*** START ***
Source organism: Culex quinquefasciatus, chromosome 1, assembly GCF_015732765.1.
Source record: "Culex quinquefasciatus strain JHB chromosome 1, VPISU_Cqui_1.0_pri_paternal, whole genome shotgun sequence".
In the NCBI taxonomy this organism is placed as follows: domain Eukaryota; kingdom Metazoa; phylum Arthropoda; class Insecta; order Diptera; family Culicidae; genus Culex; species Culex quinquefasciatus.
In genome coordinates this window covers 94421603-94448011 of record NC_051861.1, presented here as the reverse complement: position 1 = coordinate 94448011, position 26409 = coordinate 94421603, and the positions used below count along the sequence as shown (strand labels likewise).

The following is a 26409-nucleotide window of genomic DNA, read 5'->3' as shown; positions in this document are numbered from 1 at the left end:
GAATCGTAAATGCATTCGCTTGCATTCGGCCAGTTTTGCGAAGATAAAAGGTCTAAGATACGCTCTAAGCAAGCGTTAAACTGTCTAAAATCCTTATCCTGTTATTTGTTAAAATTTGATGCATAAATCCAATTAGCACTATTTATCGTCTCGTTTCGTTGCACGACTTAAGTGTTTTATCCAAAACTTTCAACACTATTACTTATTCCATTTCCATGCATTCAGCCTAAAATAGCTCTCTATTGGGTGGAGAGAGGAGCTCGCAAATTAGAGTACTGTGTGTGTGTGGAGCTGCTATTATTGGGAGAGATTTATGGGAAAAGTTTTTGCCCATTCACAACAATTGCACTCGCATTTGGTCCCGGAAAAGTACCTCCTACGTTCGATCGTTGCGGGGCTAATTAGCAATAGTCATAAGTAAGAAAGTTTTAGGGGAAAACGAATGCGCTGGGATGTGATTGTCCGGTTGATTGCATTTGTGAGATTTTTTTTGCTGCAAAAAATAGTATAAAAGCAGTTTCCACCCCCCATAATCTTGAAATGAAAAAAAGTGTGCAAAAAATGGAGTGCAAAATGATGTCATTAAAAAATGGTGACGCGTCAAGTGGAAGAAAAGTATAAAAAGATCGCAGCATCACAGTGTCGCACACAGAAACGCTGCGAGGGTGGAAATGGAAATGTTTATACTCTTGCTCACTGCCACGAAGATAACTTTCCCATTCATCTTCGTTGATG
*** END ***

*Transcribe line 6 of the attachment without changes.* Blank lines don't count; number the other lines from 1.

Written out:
GAATCGTAAATGCATTCGCTTGCATTCGGCCAGTTTTGCGAAGATAAAAGGTCTAAGATACGCTCTAAGCAAGCGTTAAACTGTCTAAAATCCTTATCCTGTTATTTGTTAAAATTTGATGCATAAATCCAATTAGCACTATTTATCGTCTCGTTTCGTTGCACGACTTAAGTGTTTTATCCAAAACTTTCAACACTATTACTTATTCCATTTCCATGCATTCAGCCTAAAATAGCTCTCTATTGGGTGGAGAGAGGAGCTCGCAAATTAGAGTACTGTGTGTGTGTGGAGCTGCTATTATTGGGAGAGATTTATGGGAAAAGTTTTTGCCCATTCACAACAATTGCACTCGCATTTGGTCCCGGAAAAGTACCTCCTACGTTCGATCGTTGCGGGGCTAATTAGCAATAGTCATAAGTAAGAAAGTTTTAGGGGAAAACGAATGCGCTGGGATGTGATTGTCCGGTTGATTGCATTTGTGAGATTTTTTTTGCTGCAAAAAATAGTATAAAAGCAGTTTCCACCCCCCATAATCTTGAAATGAAAAAAAGTGTGCAAAAAATGGAGTGCAAAATGATGTCATTAAAAAATGGTGACGCGTCAAGTGGAAGAAAAGTATAAAAAGATCGCAGCATCACAGTGTCGCACACAGAAACGCTGCGAGGGTGGAAATGGAAATGTTTATACTCTTGCTCACTGCCACGAAGATAACTTTCCCATTCATCTTCGTTGATG